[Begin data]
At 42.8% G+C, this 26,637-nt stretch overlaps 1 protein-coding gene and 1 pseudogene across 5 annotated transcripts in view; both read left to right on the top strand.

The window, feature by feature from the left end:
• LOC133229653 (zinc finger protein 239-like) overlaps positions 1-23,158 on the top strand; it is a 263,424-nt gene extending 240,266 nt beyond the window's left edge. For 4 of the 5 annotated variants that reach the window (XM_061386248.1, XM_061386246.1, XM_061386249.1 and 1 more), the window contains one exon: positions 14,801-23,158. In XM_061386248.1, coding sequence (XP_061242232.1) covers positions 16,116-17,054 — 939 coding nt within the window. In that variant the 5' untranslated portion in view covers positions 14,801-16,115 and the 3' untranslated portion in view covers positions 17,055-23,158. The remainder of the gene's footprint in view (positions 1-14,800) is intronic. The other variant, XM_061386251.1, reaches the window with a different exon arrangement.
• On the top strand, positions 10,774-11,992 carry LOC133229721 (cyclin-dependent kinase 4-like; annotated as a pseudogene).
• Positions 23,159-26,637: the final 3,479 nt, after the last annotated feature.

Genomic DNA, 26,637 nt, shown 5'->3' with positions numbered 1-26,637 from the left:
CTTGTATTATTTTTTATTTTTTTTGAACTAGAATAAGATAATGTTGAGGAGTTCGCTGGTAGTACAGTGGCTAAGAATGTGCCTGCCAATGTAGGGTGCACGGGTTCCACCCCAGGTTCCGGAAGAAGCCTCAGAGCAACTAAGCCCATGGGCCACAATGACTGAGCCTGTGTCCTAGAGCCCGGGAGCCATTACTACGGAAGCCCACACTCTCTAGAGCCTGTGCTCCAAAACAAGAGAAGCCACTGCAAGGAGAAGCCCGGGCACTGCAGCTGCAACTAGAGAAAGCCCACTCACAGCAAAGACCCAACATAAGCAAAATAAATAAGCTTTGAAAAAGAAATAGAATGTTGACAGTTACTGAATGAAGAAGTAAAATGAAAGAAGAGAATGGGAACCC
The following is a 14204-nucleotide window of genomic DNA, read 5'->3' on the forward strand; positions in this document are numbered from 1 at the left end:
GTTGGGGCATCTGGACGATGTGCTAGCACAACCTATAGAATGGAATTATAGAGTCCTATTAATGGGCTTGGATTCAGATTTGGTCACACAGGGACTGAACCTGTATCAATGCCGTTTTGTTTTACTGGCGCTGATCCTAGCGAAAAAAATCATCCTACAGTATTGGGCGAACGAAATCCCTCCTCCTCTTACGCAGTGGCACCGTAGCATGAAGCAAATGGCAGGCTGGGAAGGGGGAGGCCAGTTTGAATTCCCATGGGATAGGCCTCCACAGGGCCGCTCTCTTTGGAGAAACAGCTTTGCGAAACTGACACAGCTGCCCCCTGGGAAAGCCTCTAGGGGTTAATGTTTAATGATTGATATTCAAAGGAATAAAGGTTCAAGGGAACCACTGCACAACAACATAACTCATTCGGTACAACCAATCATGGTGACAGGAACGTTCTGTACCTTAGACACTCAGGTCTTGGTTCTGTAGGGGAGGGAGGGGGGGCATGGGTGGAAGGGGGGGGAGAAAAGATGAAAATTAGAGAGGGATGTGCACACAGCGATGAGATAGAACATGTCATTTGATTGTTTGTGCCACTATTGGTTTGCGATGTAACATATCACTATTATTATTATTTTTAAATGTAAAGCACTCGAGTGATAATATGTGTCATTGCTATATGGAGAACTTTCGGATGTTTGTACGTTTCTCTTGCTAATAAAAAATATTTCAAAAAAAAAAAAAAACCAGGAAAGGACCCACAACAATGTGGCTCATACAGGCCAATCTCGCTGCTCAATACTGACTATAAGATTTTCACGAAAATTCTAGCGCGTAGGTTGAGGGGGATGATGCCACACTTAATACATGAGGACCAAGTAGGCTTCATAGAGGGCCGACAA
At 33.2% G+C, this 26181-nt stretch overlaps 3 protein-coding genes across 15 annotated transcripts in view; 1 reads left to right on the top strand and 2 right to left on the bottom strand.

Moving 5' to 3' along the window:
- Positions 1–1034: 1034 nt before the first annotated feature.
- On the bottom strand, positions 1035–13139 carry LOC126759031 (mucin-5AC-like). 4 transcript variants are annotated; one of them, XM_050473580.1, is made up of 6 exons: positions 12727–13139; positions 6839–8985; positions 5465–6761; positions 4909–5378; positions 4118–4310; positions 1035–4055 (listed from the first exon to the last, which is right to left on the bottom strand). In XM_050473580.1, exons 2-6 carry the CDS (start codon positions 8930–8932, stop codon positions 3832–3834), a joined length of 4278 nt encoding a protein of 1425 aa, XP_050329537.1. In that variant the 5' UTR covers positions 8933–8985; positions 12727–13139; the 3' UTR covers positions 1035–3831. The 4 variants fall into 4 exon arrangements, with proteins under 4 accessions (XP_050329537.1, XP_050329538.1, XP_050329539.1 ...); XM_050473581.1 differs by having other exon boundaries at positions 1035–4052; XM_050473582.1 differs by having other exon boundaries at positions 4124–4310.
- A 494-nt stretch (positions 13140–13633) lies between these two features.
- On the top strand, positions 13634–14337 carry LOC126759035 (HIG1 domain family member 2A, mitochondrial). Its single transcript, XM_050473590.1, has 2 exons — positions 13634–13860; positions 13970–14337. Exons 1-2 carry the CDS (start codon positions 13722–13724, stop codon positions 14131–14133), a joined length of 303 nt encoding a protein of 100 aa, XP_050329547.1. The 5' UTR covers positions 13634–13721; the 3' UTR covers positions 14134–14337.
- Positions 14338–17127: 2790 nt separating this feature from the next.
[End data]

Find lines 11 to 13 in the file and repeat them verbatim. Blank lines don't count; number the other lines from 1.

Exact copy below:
Moving 5' to 3' along the window:
- Positions 1–1034: 1034 nt before the first annotated feature.
- On the bottom strand, positions 1035–13139 carry LOC126759031 (mucin-5AC-like). 4 transcript variants are annotated; one of them, XM_050473580.1, is made up of 6 exons: positions 12727–13139; positions 6839–8985; positions 5465–6761; positions 4909–5378; positions 4118–4310; positions 1035–4055 (listed from the first exon to the last, which is right to left on the bottom strand). In XM_050473580.1, exons 2-6 carry the CDS (start codon positions 8930–8932, stop codon positions 3832–3834), a joined length of 4278 nt encoding a protein of 1425 aa, XP_050329537.1. In that variant the 5' UTR covers positions 8933–8985; positions 12727–13139; the 3' UTR covers positions 1035–3831. The 4 variants fall into 4 exon arrangements, with proteins under 4 accessions (XP_050329537.1, XP_050329538.1, XP_050329539.1 ...); XM_050473581.1 differs by having other exon boundaries at positions 1035–4052; XM_050473582.1 differs by having other exon boundaries at positions 4124–4310.